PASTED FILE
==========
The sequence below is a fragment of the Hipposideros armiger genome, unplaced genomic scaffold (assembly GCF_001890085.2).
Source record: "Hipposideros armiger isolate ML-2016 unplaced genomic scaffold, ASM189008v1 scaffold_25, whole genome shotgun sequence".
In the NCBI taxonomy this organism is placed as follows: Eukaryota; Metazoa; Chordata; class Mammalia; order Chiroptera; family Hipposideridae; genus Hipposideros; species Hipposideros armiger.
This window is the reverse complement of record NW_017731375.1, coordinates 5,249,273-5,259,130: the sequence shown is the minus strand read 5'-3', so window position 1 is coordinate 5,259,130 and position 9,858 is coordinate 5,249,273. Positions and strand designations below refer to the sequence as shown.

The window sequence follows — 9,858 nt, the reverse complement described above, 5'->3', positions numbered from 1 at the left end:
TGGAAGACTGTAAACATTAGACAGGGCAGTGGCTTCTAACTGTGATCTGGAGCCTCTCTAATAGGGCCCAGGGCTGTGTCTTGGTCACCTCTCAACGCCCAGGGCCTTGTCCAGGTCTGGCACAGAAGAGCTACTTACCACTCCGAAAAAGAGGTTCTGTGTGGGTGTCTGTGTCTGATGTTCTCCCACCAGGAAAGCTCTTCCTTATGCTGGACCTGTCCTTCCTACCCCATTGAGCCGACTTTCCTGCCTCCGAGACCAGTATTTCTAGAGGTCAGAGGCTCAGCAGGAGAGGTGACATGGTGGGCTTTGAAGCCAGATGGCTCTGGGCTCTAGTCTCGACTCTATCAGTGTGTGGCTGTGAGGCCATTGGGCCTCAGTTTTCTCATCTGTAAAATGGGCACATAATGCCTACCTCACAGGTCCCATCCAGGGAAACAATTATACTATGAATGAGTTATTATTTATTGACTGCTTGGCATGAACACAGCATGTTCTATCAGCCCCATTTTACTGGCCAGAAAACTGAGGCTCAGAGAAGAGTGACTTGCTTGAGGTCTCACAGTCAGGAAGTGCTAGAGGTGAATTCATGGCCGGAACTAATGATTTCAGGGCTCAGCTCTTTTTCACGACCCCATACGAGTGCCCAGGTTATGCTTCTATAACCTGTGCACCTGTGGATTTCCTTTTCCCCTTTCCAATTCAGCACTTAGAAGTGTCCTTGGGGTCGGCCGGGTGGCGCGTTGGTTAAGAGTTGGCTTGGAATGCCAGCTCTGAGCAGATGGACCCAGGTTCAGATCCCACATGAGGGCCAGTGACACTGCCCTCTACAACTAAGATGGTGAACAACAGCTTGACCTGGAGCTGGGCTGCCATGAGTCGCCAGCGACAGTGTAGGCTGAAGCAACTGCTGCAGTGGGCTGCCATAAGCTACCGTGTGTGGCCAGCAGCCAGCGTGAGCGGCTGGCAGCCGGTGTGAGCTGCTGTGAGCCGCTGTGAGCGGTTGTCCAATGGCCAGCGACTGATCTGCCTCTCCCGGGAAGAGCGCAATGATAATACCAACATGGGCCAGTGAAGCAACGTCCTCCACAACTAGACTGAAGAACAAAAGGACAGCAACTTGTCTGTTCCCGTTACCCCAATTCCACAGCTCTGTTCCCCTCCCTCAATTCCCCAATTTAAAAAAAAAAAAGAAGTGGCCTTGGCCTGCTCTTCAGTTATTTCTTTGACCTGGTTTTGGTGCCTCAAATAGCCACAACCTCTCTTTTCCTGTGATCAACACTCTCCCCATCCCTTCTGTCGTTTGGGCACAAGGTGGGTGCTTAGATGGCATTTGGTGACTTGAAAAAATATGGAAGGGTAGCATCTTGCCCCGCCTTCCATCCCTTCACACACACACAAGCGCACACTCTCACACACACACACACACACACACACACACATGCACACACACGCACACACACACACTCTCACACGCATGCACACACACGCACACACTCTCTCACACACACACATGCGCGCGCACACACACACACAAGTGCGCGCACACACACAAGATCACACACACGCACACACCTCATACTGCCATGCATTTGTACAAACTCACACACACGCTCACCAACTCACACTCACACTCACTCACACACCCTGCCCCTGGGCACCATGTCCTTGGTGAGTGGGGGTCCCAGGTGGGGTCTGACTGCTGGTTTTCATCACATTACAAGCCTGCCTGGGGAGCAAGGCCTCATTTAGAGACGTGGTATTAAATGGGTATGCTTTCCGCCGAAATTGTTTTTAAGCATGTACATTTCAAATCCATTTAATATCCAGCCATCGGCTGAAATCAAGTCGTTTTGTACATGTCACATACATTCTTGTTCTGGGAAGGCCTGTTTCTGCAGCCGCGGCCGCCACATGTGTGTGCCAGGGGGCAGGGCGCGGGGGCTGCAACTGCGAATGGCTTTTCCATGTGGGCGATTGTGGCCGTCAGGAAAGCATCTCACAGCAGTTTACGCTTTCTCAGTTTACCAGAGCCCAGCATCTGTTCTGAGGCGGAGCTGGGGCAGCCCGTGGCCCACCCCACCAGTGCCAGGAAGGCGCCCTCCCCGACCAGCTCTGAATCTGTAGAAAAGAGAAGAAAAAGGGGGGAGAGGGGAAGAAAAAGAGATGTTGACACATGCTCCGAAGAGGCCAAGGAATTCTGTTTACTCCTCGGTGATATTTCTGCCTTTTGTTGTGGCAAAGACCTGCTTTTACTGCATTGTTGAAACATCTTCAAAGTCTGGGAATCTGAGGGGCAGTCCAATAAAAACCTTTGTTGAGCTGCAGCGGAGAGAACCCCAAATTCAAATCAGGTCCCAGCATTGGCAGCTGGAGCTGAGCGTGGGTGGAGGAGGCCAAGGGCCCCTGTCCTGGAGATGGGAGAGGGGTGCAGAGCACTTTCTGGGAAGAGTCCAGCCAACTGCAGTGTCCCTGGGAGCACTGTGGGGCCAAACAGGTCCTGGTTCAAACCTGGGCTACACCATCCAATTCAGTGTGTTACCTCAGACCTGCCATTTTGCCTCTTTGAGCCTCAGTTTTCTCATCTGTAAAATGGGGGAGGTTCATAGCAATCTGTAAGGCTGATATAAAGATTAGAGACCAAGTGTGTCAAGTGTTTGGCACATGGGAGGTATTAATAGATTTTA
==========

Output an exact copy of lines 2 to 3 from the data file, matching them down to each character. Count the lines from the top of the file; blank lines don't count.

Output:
Source record: "Hipposideros armiger isolate ML-2016 unplaced genomic scaffold, ASM189008v1 scaffold_25, whole genome shotgun sequence".
In the NCBI taxonomy this organism is placed as follows: Eukaryota; Metazoa; Chordata; class Mammalia; order Chiroptera; family Hipposideridae; genus Hipposideros; species Hipposideros armiger.